ANCHOR: If you donated a lot of stuff at the end of last year, you might be wondering how to value those potential deductions.
ANCHOR: Money and real estate expert Ilyce Glink is here with a new tool that might help make that job a whole lot easier.
ILYCE: Let’s start with some of the basic rules for taking a tax deduction on items you donated. First, the items must have been donated by the end of the year. The total value of the deduction can’t exceed 50 percent of your adjusted gross income, and if the value of an item exceeds $500, you’ll need to file IRS form 8283, available at www.IRS.gov.
Making a Donation, Taking a Tax Deduction
Items must be donated by 12/31/01
Total value cannot exceed 50% AGI
If $500 + file IRS form 8283
ILYCE: What can you deduct? Clothing, toys, cars, household goods, cash or artwork. Just about anything lying around your house.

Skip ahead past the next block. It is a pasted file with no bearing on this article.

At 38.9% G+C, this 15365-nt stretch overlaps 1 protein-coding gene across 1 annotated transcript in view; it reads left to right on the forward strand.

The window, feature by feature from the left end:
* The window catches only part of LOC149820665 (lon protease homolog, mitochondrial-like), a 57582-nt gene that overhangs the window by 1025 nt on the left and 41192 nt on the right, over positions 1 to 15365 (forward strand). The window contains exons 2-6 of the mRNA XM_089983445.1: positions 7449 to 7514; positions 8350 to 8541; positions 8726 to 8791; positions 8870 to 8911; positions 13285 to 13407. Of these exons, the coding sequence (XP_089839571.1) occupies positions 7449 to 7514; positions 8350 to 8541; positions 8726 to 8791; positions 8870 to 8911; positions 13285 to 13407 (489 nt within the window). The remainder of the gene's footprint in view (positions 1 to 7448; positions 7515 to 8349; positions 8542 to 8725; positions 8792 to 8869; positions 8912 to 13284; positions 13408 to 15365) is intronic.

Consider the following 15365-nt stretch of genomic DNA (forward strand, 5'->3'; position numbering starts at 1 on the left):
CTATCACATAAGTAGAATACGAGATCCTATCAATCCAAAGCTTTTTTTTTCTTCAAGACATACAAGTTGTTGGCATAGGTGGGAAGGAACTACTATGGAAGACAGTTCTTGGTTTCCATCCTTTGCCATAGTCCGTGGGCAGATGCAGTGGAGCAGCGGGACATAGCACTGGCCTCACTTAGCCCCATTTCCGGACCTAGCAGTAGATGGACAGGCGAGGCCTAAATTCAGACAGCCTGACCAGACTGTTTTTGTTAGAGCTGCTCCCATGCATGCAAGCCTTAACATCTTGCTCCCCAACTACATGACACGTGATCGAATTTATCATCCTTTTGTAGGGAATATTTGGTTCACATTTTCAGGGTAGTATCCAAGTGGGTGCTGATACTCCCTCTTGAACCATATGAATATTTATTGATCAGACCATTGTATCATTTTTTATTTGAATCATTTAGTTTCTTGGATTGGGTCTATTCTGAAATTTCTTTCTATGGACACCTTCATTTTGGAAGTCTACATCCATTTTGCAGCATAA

What can you deduct?
ILYCE: What’s not deductible? Tickets purchased to a charity event. Items bought at a charity auction for fair market value, blood donations, tickets for a charity raffle or lottery, or income lost while volunteering.
What’s NOT Deductible?
Purchasing tickets to a charity event
Items bought at a charity auction for FMV
Tickets for a charity raffles/lottery
Lost income while volunteering
ILYCE: Now, the IRS allows you to take the lessor of your purchase price versus the fair market value of the item, and that’s where IT’S DEDUCTIBLE comes in. The software has nearly 1,000 items in its database, along with the fair market value depending on whether the item is in good, fair, or poor condition.
ILYCE, LARRY, AND ROSEANNE AD LIB.
ANCHOR: Where can you purchase IT’S DEDUCTIBLE?
ILYCE: The software is $29.95 and you can buy it at their website, www.itsdeductible.com. If you get your taxes prepared by H&R Block, they’re offering clients a discount.
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